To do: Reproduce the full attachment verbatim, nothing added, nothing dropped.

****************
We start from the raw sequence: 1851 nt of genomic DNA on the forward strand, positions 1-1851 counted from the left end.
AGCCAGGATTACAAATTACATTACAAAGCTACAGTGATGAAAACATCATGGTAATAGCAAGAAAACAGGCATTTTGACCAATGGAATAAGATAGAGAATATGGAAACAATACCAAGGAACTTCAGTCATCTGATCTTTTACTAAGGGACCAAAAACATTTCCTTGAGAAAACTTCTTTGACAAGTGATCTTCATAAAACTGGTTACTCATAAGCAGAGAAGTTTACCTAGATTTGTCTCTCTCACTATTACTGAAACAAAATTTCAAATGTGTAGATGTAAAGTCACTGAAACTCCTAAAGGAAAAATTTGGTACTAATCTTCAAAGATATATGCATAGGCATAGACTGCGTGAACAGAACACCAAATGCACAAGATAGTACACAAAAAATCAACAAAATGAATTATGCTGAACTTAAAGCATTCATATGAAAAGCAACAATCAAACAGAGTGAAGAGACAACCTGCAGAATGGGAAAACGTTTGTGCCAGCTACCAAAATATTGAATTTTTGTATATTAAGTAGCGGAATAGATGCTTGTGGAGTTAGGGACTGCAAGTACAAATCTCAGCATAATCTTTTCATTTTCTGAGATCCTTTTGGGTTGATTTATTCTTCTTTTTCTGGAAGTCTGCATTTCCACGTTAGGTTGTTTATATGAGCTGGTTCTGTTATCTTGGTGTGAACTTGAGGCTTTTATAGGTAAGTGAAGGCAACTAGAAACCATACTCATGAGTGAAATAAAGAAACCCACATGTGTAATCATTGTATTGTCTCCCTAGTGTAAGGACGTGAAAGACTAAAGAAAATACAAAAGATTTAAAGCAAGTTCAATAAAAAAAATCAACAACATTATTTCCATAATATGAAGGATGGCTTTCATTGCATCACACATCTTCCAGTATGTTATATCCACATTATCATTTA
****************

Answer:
We start from the raw sequence: 1851 nt of genomic DNA on the forward strand, positions 1-1851 counted from the left end.
AGCCAGGATTACAAATTACATTACAAAGCTACAGTGATGAAAACATCATGGTAATAGCAAGAAAACAGGCATTTTGACCAATGGAATAAGATAGAGAATATGGAAACAATACCAAGGAACTTCAGTCATCTGATCTTTTACTAAGGGACCAAAAACATTTCCTTGAGAAAACTTCTTTGACAAGTGATCTTCATAAAACTGGTTACTCATAAGCAGAGAAGTTTACCTAGATTTGTCTCTCTCACTATTACTGAAACAAAATTTCAAATGTGTAGATGTAAAGTCACTGAAACTCCTAAAGGAAAAATTTGGTACTAATCTTCAAAGATATATGCATAGGCATAGACTGCGTGAACAGAACACCAAATGCACAAGATAGTACACAAAAAATCAACAAAATGAATTATGCTGAACTTAAAGCATTCATATGAAAAGCAACAATCAAACAGAGTGAAGAGACAACCTGCAGAATGGGAAAACGTTTGTGCCAGCTACCAAAATATTGAATTTTTGTATATTAAGTAGCGGAATAGATGCTTGTGGAGTTAGGGACTGCAAGTACAAATCTCAGCATAATCTTTTCATTTTCTGAGATCCTTTTGGGTTGATTTATTCTTCTTTTTCTGGAAGTCTGCATTTCCACGTTAGGTTGTTTATATGAGCTGGTTCTGTTATCTTGGTGTGAACTTGAGGCTTTTATAGGTAAGTGAAGGCAACTAGAAACCATACTCATGAGTGAAATAAAGAAACCCACATGTGTAATCATTGTATTGTCTCCCTAGTGTAAGGACGTGAAAGACTAAAGAAAATACAAAAGATTTAAAGCAAGTTCAATAAAAAAAATCAACAACATTATTTCCATAATATGAAGGATGGCTTTCATTGCATCACACATCTTCCAGTATGTTATATCCACATTATCATTTA